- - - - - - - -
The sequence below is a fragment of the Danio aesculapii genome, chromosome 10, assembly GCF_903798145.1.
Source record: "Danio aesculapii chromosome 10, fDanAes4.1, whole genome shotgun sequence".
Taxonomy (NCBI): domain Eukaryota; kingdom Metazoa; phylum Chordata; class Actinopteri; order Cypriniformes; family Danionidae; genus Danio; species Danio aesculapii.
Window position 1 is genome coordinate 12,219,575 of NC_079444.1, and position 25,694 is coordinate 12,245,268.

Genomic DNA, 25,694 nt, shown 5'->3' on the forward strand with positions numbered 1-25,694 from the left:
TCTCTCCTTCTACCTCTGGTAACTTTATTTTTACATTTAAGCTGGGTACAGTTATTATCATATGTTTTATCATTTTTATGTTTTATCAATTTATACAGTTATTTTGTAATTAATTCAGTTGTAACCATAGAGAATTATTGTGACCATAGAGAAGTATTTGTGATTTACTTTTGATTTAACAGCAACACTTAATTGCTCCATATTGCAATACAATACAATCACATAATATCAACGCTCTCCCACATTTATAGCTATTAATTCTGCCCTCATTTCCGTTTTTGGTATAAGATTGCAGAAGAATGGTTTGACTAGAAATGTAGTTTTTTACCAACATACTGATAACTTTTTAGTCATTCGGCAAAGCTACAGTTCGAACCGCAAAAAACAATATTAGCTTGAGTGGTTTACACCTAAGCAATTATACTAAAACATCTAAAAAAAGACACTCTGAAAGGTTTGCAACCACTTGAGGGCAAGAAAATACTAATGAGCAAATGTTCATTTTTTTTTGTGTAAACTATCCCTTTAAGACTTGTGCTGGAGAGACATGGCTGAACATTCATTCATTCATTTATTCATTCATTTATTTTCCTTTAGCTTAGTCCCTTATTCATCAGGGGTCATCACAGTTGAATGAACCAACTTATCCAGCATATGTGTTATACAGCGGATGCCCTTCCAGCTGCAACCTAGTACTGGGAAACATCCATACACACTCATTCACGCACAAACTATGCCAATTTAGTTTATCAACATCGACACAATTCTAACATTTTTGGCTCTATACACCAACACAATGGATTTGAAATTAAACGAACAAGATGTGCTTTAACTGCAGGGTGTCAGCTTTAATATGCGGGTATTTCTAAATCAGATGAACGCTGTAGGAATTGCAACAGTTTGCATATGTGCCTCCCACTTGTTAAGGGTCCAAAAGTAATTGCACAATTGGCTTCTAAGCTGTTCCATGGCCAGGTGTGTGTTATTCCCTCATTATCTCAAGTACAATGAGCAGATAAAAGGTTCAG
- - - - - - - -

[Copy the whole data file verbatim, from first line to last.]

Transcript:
The sequence below is a fragment of the Danio aesculapii genome, chromosome 10, assembly GCF_903798145.1.
Source record: "Danio aesculapii chromosome 10, fDanAes4.1, whole genome shotgun sequence".
Taxonomy (NCBI): domain Eukaryota; kingdom Metazoa; phylum Chordata; class Actinopteri; order Cypriniformes; family Danionidae; genus Danio; species Danio aesculapii.
Window position 1 is genome coordinate 12,219,575 of NC_079444.1, and position 25,694 is coordinate 12,245,268.

Genomic DNA, 25,694 nt, shown 5'->3' on the forward strand with positions numbered 1-25,694 from the left:
TCTCTCCTTCTACCTCTGGTAACTTTATTTTTACATTTAAGCTGGGTACAGTTATTATCATATGTTTTATCATTTTTATGTTTTATCAATTTATACAGTTATTTTGTAATTAATTCAGTTGTAACCATAGAGAATTATTGTGACCATAGAGAAGTATTTGTGATTTACTTTTGATTTAACAGCAACACTTAATTGCTCCATATTGCAATACAATACAATCACATAATATCAACGCTCTCCCACATTTATAGCTATTAATTCTGCCCTCATTTCCGTTTTTGGTATAAGATTGCAGAAGAATGGTTTGACTAGAAATGTAGTTTTTTACCAACATACTGATAACTTTTTAGTCATTCGGCAAAGCTACAGTTCGAACCGCAAAAAACAATATTAGCTTGAGTGGTTTACACCTAAGCAATTATACTAAAACATCTAAAAAAAGACACTCTGAAAGGTTTGCAACCACTTGAGGGCAAGAAAATACTAATGAGCAAATGTTCATTTTTTTTTGTGTAAACTATCCCTTTAAGACTTGTGCTGGAGAGACATGGCTGAACATTCATTCATTCATTTATTCATTCATTTATTTTCCTTTAGCTTAGTCCCTTATTCATCAGGGGTCATCACAGTTGAATGAACCAACTTATCCAGCATATGTGTTATACAGCGGATGCCCTTCCAGCTGCAACCTAGTACTGGGAAACATCCATACACACTCATTCACGCACAAACTATGCCAATTTAGTTTATCAACATCGACACAATTCTAACATTTTTGGCTCTATACACCAACACAATGGATTTGAAATTAAACGAACAAGATGTGCTTTAACTGCAGGGTGTCAGCTTTAATATGCGGGTATTTCTAAATCAGATGAACGCTGTAGGAATTGCAACAGTTTGCATATGTGCCTCCCACTTGTTAAGGGTCCAAAAGTAATTGCACAATTGGCTTCTAAGCTGTTCCATGGCCAGGTGTGTGTTATTCCCTCATTATCTCAAGTACAATGAGCAGATAAAAGGTTCAG